Vaughan. - Vaughan, Herbert's disciple in sacred poetry, fell below his master in art, but surpassed him in depth and originality. Living out his secluded life in the quiet valley of the Usk, Vaughan saw God revealed not only in the services of the Church, but also in the living world of Nature, in the holy innocence of child


hood, and in the "immortal longings" of his own spirit. He gazes on a gilded cloud or a flower, and finds in them

"shadows of divinity;" searching himself, he comes upon strange hints of man's Divine origin, he discovers some rills ” from the Eternal source of being,

“With echoes beaten from the eternal hills.”

To Vaughan, man's life on earth is a brief exile from that eternal existence from which he came, and to which, when he rises above his temporal limitations, he longs to return. The light of man's spirit is a spark of the Divine light:

“For each enclosèd spirit is a star

Enlight'ning his own little sphere;
Whose light, though fetch'd and borrowed from far

Both mornings makes and evenings there."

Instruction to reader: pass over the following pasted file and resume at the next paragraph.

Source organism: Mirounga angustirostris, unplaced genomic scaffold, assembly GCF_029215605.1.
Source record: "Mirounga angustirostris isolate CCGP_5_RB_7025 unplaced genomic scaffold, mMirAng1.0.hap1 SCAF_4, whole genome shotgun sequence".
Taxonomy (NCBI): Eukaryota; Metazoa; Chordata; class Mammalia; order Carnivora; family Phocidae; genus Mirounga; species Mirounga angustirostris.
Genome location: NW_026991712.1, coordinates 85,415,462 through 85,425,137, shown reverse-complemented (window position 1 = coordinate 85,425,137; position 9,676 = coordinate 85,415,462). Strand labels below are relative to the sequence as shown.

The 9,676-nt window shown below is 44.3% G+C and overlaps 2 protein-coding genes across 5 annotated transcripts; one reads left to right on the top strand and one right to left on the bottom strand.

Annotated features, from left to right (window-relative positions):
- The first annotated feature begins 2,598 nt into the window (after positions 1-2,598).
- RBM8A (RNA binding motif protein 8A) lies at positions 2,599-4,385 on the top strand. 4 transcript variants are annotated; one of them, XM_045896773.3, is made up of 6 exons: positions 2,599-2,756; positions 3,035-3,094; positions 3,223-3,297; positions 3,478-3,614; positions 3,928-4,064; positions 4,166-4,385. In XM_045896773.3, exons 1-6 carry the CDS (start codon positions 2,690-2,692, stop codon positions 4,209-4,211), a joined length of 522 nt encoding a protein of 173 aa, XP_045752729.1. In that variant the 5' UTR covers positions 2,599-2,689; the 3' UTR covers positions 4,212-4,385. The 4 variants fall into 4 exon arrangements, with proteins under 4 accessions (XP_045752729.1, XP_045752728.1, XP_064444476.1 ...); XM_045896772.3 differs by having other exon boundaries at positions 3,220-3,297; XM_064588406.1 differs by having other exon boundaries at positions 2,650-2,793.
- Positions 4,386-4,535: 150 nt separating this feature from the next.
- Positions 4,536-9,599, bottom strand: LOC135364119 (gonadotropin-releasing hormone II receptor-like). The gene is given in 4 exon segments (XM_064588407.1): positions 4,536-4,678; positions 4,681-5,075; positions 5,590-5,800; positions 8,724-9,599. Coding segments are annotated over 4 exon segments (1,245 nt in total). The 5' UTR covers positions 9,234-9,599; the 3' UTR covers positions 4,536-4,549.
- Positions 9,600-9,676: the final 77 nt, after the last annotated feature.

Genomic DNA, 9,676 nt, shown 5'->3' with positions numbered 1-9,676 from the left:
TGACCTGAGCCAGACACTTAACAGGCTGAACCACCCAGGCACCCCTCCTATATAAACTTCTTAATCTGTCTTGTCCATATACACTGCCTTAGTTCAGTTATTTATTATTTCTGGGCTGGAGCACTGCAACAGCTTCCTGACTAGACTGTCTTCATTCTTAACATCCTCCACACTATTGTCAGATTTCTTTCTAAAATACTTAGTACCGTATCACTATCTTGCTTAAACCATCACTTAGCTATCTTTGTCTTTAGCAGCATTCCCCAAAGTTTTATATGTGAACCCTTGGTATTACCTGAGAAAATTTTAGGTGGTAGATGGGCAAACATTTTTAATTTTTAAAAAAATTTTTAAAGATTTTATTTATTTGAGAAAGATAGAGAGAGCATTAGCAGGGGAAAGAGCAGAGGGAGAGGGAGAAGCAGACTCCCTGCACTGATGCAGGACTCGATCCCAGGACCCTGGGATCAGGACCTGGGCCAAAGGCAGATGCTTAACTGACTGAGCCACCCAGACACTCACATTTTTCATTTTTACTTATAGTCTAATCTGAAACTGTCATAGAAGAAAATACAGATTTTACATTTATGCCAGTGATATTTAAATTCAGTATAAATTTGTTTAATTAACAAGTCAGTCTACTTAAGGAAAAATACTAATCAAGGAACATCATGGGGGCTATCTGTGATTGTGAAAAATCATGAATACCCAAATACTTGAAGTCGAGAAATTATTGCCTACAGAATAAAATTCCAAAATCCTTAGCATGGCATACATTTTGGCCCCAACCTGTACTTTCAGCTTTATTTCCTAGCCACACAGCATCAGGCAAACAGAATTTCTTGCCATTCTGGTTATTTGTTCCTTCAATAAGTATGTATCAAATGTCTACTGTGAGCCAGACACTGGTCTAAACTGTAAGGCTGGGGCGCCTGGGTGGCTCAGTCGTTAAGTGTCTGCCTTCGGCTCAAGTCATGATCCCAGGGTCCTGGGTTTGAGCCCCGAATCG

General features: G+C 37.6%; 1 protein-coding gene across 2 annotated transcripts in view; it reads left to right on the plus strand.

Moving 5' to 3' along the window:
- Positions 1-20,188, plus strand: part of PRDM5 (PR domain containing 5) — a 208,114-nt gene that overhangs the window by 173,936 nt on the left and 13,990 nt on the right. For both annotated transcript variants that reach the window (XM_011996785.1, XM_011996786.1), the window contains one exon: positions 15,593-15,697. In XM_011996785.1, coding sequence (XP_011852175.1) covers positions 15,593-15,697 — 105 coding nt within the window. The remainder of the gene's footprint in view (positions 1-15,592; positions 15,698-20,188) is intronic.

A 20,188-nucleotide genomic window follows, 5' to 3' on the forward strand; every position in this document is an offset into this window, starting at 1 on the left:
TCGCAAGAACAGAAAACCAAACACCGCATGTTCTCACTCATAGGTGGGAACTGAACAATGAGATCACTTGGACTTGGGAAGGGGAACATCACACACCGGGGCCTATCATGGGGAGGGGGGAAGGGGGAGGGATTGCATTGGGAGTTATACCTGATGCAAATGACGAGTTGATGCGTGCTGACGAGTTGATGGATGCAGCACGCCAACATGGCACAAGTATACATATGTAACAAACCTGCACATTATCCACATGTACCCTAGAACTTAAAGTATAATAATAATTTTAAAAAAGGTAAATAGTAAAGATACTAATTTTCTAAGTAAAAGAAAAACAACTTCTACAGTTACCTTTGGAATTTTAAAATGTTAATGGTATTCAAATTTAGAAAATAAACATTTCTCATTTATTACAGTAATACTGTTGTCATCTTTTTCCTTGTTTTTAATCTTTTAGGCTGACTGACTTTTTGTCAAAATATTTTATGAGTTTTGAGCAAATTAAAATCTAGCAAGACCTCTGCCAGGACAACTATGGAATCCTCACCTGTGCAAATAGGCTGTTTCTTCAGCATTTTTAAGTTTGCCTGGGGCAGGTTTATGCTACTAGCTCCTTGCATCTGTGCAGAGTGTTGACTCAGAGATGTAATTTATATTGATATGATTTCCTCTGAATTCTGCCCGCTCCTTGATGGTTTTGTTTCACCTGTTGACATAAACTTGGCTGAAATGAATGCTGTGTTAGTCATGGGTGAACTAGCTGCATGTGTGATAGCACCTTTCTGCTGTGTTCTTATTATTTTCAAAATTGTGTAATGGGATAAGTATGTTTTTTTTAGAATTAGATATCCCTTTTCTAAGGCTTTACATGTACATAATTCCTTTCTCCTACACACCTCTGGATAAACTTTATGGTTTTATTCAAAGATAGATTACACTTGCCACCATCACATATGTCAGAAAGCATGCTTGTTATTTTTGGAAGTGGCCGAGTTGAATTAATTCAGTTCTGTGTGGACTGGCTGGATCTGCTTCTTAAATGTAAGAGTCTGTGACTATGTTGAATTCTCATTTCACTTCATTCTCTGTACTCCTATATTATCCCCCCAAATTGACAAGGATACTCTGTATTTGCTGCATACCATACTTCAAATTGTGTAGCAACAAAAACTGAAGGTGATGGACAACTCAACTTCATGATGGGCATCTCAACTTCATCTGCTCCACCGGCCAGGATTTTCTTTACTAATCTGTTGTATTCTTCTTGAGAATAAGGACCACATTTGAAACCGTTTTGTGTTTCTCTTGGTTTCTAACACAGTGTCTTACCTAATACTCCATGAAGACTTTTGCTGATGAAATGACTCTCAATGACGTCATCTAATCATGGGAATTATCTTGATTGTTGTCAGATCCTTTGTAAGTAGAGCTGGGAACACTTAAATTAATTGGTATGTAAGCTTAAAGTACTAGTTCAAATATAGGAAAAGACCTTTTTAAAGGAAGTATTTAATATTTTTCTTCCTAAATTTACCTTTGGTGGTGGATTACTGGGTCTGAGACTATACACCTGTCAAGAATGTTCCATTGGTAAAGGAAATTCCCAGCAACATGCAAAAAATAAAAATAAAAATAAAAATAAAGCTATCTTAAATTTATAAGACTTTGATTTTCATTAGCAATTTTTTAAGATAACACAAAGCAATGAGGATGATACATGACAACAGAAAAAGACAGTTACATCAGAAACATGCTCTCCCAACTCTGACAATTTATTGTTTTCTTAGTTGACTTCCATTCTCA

The Cavalier Lyrists: Robert Herrick. - Meanwhile at Court a group of aristocratic poets composed their slight but often charming love-songs to Celia or Lucasta. Their thoughts are given to the pleasures of this world as frankly as those of Vaughan and Herbert are centered on the next. ROBERT HERRICK (1591-1674), a Devonshire vicar, while he shares in the mood of these light and graceful amorists, rises above them in vigor and charm, and in the fine quality of his lyrical gift. In his youth Herrick was one of those genial spirits gathered round Ben Jonson. In 1647, deprived of his living by the Puritans, he left Devonshire and returned to London. There in 1648 he published his Hesperides and Noble Numbers.

Herrick's limpid and altogether charming verse is troubled by no depth of thought or storm of passion.

The greater part of it reflects the pagan spirit of those who lie at ease in the warm sunshine; content to enjoy, they sigh that life is but a day, and lament as the lengthening shadow draws near. The closing verse of his poem, Corinna's going a-Maying, is a good example of his familiar mood; the inevitable chill of regret creeps into the sunshiny lyric of May-day, and his laughter ends in a sigh:

“Come, let us go while we are in our prime,
And take the harmless folly of the time!

We shall grow old apace, and die
Before we know our liberty.
Our life is short; and our days run

As fast away as does the sun;
And as a vapor, or a drop of rain
Once lost, can ne'er be found again:

So when or you or I are made
A fable, song, or fleeting shade;
All love, all liking, all delight

Lies drowned with us in endless night.